High Line is a clever composition featuring notes of nature found along the tracks such as purple love grass, Indian rhubarb, red leaf rose, tulips, grape hyacinth, sea moss, teak, bur oak and musk. Might be a good thing there is no notes of rust, smoke, tar, grease, insects. Compared to the other Bonds, High Line is delicate and soft. The opening is ozonic and green, but not chopped grass. It is the beautiful cool morning breeze passing through fluttering grass, evapourating the sweetened morning dew infused with the scent of delicate freshly bloomed flowers. Towards the heart, it becomes interestingly even more aquatic and floral before settling into a light woody trail. 

I consider this an amazing creation because High Line is very wearable with fantasy notes that do not feel a bit synthetic so kudos to perfumer Laurent LeGuernec. For you bottle lovers, you will be pleased to know that the 'High Line' on the bottle is an actual metal cut-out that is glued to the bottle!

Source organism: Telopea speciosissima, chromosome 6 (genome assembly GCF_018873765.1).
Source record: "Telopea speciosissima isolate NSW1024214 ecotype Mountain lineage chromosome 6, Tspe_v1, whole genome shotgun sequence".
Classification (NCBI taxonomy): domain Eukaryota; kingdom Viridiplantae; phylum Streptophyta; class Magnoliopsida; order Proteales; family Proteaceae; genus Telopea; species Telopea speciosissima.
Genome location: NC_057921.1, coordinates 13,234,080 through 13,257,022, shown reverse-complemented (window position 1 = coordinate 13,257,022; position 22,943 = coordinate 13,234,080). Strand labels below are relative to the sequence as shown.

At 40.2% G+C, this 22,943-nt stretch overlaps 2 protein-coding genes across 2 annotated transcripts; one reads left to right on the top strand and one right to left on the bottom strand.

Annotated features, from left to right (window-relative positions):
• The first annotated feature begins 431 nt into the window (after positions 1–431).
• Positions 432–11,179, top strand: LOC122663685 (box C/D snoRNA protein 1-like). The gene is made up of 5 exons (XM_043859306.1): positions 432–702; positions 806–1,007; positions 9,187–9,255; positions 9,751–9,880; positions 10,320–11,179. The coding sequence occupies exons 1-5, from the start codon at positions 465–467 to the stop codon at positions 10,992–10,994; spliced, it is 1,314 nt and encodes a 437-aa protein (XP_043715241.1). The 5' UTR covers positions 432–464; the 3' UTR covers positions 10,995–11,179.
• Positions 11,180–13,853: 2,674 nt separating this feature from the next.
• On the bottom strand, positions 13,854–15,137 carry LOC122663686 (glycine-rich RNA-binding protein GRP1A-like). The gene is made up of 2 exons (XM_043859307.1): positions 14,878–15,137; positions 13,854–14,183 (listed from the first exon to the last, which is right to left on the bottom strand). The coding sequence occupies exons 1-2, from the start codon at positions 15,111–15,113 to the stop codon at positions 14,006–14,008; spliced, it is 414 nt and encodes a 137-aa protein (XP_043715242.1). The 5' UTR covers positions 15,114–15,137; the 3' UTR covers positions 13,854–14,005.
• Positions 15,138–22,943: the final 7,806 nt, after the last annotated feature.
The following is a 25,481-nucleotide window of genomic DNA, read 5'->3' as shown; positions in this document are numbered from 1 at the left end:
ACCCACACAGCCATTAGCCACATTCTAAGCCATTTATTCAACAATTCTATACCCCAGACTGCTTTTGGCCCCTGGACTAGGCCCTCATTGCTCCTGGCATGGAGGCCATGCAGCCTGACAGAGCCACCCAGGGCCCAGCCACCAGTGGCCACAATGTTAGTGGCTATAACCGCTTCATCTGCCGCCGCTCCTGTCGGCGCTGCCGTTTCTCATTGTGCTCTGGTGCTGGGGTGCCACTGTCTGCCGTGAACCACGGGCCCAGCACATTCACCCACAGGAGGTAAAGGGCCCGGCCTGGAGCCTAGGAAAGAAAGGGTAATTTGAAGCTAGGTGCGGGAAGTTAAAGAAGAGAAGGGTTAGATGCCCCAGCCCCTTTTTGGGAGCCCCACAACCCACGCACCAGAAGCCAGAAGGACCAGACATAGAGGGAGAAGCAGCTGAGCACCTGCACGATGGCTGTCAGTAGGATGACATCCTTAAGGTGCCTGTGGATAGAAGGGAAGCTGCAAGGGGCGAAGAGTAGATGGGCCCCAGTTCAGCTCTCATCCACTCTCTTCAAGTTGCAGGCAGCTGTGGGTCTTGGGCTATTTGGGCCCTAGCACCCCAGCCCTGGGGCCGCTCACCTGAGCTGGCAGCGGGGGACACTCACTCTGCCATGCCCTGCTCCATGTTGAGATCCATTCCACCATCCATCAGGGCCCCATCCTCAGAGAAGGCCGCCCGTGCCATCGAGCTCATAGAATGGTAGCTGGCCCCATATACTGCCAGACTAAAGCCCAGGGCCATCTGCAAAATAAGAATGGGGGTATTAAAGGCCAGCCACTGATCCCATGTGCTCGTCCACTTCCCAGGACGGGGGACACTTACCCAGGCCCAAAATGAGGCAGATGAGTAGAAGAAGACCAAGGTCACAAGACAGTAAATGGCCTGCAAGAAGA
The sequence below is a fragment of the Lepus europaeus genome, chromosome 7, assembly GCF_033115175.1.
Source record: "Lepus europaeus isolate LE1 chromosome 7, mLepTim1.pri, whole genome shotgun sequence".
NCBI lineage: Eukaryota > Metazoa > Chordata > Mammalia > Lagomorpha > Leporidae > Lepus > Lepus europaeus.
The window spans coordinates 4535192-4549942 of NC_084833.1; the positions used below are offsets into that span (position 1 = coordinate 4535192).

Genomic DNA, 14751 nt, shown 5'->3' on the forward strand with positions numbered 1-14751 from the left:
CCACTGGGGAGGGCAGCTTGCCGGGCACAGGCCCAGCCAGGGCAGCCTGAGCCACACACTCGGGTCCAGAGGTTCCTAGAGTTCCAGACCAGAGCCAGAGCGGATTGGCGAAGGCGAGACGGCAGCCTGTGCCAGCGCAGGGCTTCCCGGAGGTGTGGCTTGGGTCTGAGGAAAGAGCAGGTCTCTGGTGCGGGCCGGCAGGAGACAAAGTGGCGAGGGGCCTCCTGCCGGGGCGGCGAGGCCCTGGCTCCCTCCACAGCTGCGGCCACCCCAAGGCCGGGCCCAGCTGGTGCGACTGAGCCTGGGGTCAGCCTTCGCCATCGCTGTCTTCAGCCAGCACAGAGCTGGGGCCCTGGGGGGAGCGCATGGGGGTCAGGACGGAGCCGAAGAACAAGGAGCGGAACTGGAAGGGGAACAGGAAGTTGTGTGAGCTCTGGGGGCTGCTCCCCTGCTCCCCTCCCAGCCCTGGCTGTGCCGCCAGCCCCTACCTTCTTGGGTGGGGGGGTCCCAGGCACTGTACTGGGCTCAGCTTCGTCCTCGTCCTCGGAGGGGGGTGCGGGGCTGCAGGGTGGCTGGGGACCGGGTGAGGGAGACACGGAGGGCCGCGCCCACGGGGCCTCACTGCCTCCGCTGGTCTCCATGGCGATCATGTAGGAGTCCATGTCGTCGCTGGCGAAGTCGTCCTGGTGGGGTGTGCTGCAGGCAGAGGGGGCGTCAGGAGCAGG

Rating: *****

Monday, July 5, 2010

Review: L'EAU by Serge Lutens

Honestly, I do not know where to start with this review. L'EAU is a fairly recent offering by Serge Lutens and is supposedly an 'anti-perfume' for the days you want to stay away from the roses, civet and patchouli. Shocking? No. This is not the first time we are hearing 'anti-perfume' as it has been marketed over and over again by CdG, Escentric Molecules was in my opinion along the same line and not forgetting CB I Hate Perfume. How about clean, linen-inspired scents? Original? No. Niche brand CLEAN has been doing it for years, and so has Demeter. Scent wise, this fragrance is hardly shocking nor original, but coming from Serge Lutens, it is both shocking and original. Thinking of analogies, perhaps an equally scary one is trying to imagine Christian Lacroix selling soft, clean, white, cotton t-shirts. Horror.